Researchers are looking toward Herschel Island, the northernmost point of Yukon, to understand how coastal erosion is contributing to the release of carbon dioxide into the atmosphere.
Erosion across Arctic coastlines has become something of a truism. But it could be the sleeping giant of carbon dioxide release, which, in turn, leads to a warmer planet.
Herschel, a 116-square-kilometre island made up of mostly permafrost, is receding by roughly one metre per year, said Hugues Lantuit, a researcher with the Alfred Wegener Institute for Polar and Ocean Research. On one stretch of the island, which is located off the Yukon coast in the Beaufort Sea, researchers believe erosion is happening at up to 15 metres per year.
“We see that for the entire coast of the Yukon,” Lantuit said. “The Yukon is losing territory.”
This makes it an ideal place to research the relationship between permafrost erosion and carbon dioxide production.
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Permafrost holds huge stores of carbon — it’s made up of layers of compounded plant and animal matter that’s been encased in the ice-sediment mix for thousands of years. In a frozen state, this carbon-rich matter doesn’t decay to create carbon dioxide. But as permafrost meets warmer temperatures and crashing waves, a thaw follows, allowing carbon dioxide to be produced.
Along the coast and in nearshore waters, this production is happening at a faster rate than on land, researchers have found.
By 2100, carbon dioxide that’s likely to be produced from thawing permafrost across the circumpolar Arctic could contribute 0.3 degrees to global warming, Lantuit told The Narwhal. This estimate doesn’t even include the possible release of carbon dioxide from coastal erosion.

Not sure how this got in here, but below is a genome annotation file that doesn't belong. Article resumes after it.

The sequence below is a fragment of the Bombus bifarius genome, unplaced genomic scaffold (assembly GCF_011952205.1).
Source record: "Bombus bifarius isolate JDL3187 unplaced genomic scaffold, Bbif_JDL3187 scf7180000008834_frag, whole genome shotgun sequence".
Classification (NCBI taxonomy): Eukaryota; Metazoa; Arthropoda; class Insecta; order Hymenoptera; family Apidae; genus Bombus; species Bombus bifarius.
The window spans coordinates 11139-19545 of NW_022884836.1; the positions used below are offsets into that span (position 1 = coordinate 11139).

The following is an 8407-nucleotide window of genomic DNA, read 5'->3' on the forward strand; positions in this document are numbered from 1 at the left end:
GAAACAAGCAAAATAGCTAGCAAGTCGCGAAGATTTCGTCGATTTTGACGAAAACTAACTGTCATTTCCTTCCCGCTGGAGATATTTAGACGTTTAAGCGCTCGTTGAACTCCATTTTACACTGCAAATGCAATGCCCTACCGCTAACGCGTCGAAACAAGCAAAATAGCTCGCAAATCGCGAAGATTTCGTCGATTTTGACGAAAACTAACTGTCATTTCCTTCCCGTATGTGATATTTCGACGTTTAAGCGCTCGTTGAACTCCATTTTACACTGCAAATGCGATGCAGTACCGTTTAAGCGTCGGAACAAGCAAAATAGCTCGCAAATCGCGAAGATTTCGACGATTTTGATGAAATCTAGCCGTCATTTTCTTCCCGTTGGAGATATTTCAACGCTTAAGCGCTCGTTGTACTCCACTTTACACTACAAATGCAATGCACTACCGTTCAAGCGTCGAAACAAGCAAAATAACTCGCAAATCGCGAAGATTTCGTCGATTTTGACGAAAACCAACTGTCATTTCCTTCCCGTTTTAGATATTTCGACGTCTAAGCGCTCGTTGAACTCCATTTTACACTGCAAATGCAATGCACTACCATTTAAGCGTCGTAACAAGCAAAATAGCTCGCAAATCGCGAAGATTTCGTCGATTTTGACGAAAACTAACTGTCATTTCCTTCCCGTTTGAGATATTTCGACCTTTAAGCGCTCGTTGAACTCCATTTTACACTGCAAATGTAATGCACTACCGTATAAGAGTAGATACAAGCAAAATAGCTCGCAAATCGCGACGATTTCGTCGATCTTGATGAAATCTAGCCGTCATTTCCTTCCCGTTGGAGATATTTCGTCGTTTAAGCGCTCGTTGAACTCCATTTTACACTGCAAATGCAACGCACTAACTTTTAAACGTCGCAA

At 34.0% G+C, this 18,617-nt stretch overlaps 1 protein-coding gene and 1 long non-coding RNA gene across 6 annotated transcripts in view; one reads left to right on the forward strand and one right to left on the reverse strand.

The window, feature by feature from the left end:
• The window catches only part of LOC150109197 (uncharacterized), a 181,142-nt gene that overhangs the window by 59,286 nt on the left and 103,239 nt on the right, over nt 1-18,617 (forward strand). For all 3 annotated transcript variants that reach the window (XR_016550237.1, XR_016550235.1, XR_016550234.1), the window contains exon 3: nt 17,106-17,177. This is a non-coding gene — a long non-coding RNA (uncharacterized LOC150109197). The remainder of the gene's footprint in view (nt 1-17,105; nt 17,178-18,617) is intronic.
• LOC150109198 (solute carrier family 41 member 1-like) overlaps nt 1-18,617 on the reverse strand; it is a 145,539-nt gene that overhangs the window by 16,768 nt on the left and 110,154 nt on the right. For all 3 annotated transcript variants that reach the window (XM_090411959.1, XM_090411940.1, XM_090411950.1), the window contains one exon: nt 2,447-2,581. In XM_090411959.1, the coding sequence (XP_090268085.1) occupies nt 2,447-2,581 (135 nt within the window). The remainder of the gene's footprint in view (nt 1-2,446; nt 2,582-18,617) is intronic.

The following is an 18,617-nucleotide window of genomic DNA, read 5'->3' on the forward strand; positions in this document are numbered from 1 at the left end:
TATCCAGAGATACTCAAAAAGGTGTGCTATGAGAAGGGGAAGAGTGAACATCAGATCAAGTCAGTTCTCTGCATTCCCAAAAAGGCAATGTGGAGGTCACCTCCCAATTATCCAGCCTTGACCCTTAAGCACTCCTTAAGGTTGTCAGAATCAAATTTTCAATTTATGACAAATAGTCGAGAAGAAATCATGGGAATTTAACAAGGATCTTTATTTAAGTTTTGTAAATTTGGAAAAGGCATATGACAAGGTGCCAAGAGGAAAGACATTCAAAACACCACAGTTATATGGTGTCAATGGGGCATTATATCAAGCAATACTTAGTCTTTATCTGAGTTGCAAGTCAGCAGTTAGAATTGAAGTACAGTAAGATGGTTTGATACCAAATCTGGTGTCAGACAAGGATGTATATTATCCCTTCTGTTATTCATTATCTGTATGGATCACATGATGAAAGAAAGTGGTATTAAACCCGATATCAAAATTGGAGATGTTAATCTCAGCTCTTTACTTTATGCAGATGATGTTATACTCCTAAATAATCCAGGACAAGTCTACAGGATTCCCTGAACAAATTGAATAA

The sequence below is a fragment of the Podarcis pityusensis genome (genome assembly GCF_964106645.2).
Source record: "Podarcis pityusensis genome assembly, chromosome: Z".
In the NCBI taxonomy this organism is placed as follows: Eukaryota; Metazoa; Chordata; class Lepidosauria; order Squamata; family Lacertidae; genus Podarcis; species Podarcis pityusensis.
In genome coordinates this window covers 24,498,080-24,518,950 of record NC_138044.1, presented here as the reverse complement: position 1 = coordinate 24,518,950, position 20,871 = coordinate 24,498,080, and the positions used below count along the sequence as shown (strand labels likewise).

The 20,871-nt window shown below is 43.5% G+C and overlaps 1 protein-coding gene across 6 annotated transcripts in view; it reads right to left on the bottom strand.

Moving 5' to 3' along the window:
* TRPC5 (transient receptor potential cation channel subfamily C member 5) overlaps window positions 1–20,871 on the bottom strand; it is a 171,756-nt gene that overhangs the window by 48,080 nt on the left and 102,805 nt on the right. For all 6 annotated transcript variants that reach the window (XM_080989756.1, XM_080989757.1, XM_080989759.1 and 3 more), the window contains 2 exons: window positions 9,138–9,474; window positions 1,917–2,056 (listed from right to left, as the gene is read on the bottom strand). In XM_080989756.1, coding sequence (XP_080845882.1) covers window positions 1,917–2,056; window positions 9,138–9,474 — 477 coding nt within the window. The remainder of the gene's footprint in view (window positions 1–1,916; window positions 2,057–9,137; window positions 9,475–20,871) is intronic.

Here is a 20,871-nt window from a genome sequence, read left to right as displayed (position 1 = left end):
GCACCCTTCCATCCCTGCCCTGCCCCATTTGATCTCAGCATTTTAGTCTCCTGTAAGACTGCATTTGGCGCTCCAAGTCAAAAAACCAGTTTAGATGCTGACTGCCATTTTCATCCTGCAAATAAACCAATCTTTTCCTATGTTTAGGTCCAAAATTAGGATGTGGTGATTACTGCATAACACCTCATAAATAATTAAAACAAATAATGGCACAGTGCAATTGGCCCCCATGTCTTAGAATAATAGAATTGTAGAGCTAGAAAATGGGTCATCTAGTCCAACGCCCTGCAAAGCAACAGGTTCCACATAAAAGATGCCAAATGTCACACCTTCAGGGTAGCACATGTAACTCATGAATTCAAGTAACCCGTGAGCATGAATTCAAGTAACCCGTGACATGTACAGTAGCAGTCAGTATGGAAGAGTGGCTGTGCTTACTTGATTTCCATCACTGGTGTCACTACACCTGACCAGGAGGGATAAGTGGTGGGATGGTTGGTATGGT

The United Nations Intergovernmental Panel on Climate Change report doesn’t account for carbon dioxide released by permafrost in general, Lantuit added. That report, released in 2018, says that warming must not exceed 1.5 degrees in order to stem more extreme weather, rising sea levels and poverty. But there haven’t been adequate monitoring tools to gauge how permafrost erosion is contributing to this problem.
What eroding coastal permafrost could unlock
To understand the levels of carbon dioxide released from the eroding coastlines, Lantuit’s team mixed samples of permafrost from Herschel Island with seawater, and left them to degrade for four months. The goal was to simulate the natural environment and process of erosion in the area.
From this, researchers found there was a 50 per cent increase of carbon dioxide production in samples left at 4 C and a 15 per cent increase in samples at 16 C, compared to permafrost samples not mixed with seawater, simulating inshore conditions, explained George Tanski, a colleague of Lantuit’s and lead author of the study, in an email to The Narwhal.
Carbon dioxide produced by thawing coastal permafrost isn’t necessarily being emitted into the atmosphere, though. It could be absorbed by the water, and the study didn’t account for certain parameters that could disrupt the flow of carbon dioxide, such as the presence of algae blooms.